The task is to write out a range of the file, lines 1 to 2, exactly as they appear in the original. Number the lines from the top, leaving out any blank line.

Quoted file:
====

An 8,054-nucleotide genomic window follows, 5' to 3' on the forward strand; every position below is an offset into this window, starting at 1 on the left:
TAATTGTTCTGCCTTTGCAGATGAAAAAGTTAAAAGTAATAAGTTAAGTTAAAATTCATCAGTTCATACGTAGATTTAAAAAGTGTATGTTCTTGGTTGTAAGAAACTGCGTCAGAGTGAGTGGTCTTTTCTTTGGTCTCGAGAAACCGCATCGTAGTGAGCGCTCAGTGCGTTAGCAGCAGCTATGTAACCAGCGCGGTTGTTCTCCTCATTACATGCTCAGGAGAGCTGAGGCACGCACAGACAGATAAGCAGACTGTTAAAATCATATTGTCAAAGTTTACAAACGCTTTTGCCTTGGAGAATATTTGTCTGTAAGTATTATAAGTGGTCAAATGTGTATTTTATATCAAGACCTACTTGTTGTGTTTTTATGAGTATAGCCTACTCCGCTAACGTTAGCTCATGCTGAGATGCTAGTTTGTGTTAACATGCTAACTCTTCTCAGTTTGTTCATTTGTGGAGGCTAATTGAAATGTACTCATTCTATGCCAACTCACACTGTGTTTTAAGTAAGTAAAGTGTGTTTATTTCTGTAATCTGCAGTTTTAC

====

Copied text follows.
An 8,054-nucleotide genomic window follows, 5' to 3' on the forward strand; every position below is an offset into this window, starting at 1 on the left:
TAATTGTTCTGCCTTTGCAGATGAAAAAGTTAAAAGTAATAAGTTAAGTTAAAATTCATCAGTTCATACGTAGATTTAAAAAGTGTATGTTCTTGGTTGTAAGAAACTGCGTCAGAGTGAGTGGTCTTTTCTTTGGTCTCGAGAAACCGCATCGTAGTGAGCGCTCAGTGCGTTAGCAGCAGCTATGTAACCAGCGCGGTTGTTCTCCTCATTACATGCTCAGGAGAGCTGAGGCACGCACAGACAGATAAGCAGACTGTTAAAATCATATTGTCAAAGTTTACAAACGCTTTTGCCTTGGAGAATATTTGTCTGTAAGTATTATAAGTGGTCAAATGTGTATTTTATATCAAGACCTACTTGTTGTGTTTTTATGAGTATAGCCTACTCCGCTAACGTTAGCTCATGCTGAGATGCTAGTTTGTGTTAACATGCTAACTCTTCTCAGTTTGTTCATTTGTGGAGGCTAATTGAAATGTACTCATTCTATGCCAACTCACACTGTGTTTTAAGTAAGTAAAGTGTGTTTATTTCTGTAATCTGCAGTTTTAC